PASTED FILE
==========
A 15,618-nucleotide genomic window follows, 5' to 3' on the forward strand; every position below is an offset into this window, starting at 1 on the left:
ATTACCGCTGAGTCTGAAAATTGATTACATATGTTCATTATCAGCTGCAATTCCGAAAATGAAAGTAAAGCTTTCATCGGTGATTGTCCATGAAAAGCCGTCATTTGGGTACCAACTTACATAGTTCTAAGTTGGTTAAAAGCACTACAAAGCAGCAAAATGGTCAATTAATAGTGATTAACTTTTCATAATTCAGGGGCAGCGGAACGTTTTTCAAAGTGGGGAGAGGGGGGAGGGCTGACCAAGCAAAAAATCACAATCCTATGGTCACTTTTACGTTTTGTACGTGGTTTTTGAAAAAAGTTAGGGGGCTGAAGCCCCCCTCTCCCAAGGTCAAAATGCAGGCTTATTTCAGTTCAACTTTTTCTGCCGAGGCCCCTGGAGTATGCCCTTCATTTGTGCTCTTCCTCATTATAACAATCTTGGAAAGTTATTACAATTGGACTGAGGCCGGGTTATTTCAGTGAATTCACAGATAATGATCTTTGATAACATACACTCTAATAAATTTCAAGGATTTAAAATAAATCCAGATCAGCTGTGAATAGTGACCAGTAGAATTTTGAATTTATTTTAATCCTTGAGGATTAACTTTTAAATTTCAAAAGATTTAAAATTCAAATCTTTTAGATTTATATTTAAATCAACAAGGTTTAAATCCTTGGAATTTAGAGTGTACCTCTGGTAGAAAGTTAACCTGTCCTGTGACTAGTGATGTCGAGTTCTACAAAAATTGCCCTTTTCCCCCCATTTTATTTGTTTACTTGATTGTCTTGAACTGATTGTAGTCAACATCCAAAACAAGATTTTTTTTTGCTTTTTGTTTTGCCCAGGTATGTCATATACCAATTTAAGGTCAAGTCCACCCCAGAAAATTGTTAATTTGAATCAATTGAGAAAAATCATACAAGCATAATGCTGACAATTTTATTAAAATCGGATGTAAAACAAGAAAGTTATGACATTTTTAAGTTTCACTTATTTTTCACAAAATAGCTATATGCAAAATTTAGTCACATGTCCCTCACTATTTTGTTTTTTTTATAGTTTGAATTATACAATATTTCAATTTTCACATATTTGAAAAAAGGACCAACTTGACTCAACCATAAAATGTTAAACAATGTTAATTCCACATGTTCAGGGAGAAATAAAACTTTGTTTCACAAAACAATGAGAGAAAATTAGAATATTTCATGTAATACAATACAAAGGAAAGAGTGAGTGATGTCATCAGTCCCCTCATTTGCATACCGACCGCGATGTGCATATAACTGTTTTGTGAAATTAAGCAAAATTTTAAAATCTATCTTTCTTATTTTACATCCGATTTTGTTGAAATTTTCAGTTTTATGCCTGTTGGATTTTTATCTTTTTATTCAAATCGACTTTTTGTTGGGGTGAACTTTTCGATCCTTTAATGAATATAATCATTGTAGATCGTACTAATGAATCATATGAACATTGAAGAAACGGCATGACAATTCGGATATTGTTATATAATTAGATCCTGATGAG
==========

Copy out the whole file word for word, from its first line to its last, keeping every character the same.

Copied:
A 15,618-nucleotide genomic window follows, 5' to 3' on the forward strand; every position below is an offset into this window, starting at 1 on the left:
ATTACCGCTGAGTCTGAAAATTGATTACATATGTTCATTATCAGCTGCAATTCCGAAAATGAAAGTAAAGCTTTCATCGGTGATTGTCCATGAAAAGCCGTCATTTGGGTACCAACTTACATAGTTCTAAGTTGGTTAAAAGCACTACAAAGCAGCAAAATGGTCAATTAATAGTGATTAACTTTTCATAATTCAGGGGCAGCGGAACGTTTTTCAAAGTGGGGAGAGGGGGGAGGGCTGACCAAGCAAAAAATCACAATCCTATGGTCACTTTTACGTTTTGTACGTGGTTTTTGAAAAAAGTTAGGGGGCTGAAGCCCCCCTCTCCCAAGGTCAAAATGCAGGCTTATTTCAGTTCAACTTTTTCTGCCGAGGCCCCTGGAGTATGCCCTTCATTTGTGCTCTTCCTCATTATAACAATCTTGGAAAGTTATTACAATTGGACTGAGGCCGGGTTATTTCAGTGAATTCACAGATAATGATCTTTGATAACATACACTCTAATAAATTTCAAGGATTTAAAATAAATCCAGATCAGCTGTGAATAGTGACCAGTAGAATTTTGAATTTATTTTAATCCTTGAGGATTAACTTTTAAATTTCAAAAGATTTAAAATTCAAATCTTTTAGATTTATATTTAAATCAACAAGGTTTAAATCCTTGGAATTTAGAGTGTACCTCTGGTAGAAAGTTAACCTGTCCTGTGACTAGTGATGTCGAGTTCTACAAAAATTGCCCTTTTCCCCCCATTTTATTTGTTTACTTGATTGTCTTGAACTGATTGTAGTCAACATCCAAAACAAGATTTTTTTTTGCTTTTTGTTTTGCCCAGGTATGTCATATACCAATTTAAGGTCAAGTCCACCCCAGAAAATTGTTAATTTGAATCAATTGAGAAAAATCATACAAGCATAATGCTGACAATTTTATTAAAATCGGATGTAAAACAAGAAAGTTATGACATTTTTAAGTTTCACTTATTTTTCACAAAATAGCTATATGCAAAATTTAGTCACATGTCCCTCACTATTTTGTTTTTTTTATAGTTTGAATTATACAATATTTCAATTTTCACATATTTGAAAAAAGGACCAACTTGACTCAACCATAAAATGTTAAACAATGTTAATTCCACATGTTCAGGGAGAAATAAAACTTTGTTTCACAAAACAATGAGAGAAAATTAGAATATTTCATGTAATACAATACAAAGGAAAGAGTGAGTGATGTCATCAGTCCCCTCATTTGCATACCGACCGCGATGTGCATATAACTGTTTTGTGAAATTAAGCAAAATTTTAAAATCTATCTTTCTTATTTTACATCCGATTTTGTTGAAATTTTCAGTTTTATGCCTGTTGGATTTTTATCTTTTTATTCAAATCGACTTTTTGTTGGGGTGAACTTTTCGATCCTTTAATGAATATAATCATTGTAGATCGTACTAATGAATCATATGAACATTGAAGAAACGGCATGACAATTCGGATATTGTTATATAATTAGATCCTGATGAG